Venice closed St. Mark's Square before the expected third major flood in less than a week as rain showered the rest of Italy and warnings were issued in Florence and Pisa.
Venice forecasts "familiar alto" or high water, with 160 cm (over 5 feet) for Sunday, lower than 187 cm on Tuesday – the highest level in half a century – but still dangerous.
"Maximum attention for today's tide," tweeted City Mayor Luigi Bruniaro, who has estimated damages to date from over 1
"St. Mark's Square is closed. Safety first, he said, when seawater began to swamp the already devastated historic city, where authorities declared a state of emergency.
To the south, Tuscany President Enrico Rossi tweeted a warning about the "flood wave" of Arno and said the boards were installed on the swollen banks of the Pisa river "as a precaution".
Italian media show that paratroopers are helping to strengthen the Pisa river defenses, with authorities monitoring the same river in Florence after a torrential rain rises dramatically overnight.
Arno flooded the devastated Renaissance jewel of Florence in 1966, killing about 100 people and destroying thousands of priceless works of art. Florence civil protection departments advised citizens not to stay near the banks of the Arno River.
The renewed threat of extremely intense high tides in Venice came after a short break on Saturday.
Emergency workers removed temporary lanes from St. Mark's Square and the water began to rise on Sunday, with only police and soldiers visible at noon.
The main tourist site was already closed on Friday for a few hours as heavy storms and winds invaded the region, leaving it submerged by sea waves.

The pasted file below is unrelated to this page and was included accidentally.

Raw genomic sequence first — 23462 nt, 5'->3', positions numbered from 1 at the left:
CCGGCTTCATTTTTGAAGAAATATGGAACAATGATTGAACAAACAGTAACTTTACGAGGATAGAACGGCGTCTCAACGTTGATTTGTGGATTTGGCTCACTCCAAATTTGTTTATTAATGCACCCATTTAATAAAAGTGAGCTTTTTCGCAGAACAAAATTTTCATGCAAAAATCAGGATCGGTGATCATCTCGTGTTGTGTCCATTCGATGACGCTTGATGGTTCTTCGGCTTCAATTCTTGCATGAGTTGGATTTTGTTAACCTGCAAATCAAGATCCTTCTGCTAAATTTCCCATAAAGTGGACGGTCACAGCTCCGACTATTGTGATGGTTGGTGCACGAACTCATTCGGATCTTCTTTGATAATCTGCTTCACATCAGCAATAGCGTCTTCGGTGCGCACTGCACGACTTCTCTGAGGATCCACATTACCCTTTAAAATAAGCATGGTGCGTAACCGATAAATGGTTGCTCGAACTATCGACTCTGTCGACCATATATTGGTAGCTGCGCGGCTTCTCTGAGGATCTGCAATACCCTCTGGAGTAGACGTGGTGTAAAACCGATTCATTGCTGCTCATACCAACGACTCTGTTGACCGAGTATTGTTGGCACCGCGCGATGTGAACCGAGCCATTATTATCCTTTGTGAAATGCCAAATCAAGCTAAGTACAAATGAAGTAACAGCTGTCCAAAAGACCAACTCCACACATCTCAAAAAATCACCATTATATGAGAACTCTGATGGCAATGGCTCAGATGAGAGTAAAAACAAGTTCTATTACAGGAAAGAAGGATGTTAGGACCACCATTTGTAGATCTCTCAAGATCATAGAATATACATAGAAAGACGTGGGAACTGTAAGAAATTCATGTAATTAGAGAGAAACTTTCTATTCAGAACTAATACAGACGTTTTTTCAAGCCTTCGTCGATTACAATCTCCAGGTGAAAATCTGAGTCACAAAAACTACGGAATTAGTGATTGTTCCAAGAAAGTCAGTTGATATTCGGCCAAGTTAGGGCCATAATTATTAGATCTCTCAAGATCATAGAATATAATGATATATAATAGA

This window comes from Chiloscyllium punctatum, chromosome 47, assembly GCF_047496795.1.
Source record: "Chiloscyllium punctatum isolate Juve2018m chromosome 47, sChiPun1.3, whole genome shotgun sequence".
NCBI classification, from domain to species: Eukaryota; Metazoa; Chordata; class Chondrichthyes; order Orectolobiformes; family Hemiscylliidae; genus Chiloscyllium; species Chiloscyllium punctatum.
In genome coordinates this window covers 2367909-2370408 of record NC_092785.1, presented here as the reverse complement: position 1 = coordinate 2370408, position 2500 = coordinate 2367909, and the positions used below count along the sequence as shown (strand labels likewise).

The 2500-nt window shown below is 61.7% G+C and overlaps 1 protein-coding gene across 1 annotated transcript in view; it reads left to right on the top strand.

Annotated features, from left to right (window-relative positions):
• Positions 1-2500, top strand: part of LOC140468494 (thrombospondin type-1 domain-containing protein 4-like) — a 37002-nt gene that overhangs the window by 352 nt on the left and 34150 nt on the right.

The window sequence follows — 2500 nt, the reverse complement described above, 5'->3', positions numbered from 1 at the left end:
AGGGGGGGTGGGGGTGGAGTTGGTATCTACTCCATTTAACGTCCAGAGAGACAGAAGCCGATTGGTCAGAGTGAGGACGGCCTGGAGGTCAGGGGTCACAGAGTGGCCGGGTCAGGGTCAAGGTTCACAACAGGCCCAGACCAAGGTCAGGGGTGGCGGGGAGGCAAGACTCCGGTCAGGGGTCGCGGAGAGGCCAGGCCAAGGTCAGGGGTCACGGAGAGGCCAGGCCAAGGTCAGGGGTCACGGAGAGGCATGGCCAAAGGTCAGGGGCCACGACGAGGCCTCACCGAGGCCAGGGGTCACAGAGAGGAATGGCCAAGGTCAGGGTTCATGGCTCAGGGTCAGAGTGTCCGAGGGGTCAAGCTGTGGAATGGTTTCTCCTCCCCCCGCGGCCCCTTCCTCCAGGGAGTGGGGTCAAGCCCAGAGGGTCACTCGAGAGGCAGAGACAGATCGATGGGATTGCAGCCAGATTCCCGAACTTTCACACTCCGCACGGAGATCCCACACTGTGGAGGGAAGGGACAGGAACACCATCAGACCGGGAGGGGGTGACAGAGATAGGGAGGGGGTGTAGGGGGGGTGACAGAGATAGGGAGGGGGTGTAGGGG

Churches, shops and homes, a UNESCO World Heritage Site, are also flooded in the city.
Since 2003, a large-scale infrastructure project called Mose has been implemented to protect the city, but a multi-billion euro project has been put in place. from cost overruns, corruption scandals and delays.
"We didn't expect high waters to be so high," says Guido Fulgenzi, who planned to open his cafe at St. Mark's Square this week.
"We pay the prices [for the Mose project not being completed]," he said, swooping around in his flooded kitchen, pointing to a high watermark on Tuesday on the wall.
The crisis has prompted the government
Culture Minister Dario Francescini warned of the task of repairing a city where more than 50 churches have suffered damage will be huge.
Residents whose homes have been affected are eligible for up to € 5,000 in immediate state aid, while restaurant and shop owners can receive up to € 20,000 and apply for it later.
Most of the city's ATMs are no longer working because of the water, which makes life even more difficult for tourists and Venetians.
Older residents who remember the infamous Alta known since 1966, when the water rose to 1.94 m, say they have not seen the flood so often before.  Canceled hotels canceled reservations, some far ahead in December, after the widespread imaging of Venice underwater.
High waters on Tuesday flooded about 80% of the city, officials said.
Many, including the Mayor of Venice, blame the global warming disaster and warned that a country prone to natural disasters should wake up to the risks posed by increasingly volatile seasons.
Serenissima, as it is called a floating city, is home to 50,000 inhabitants but receives 36 million visitors each year.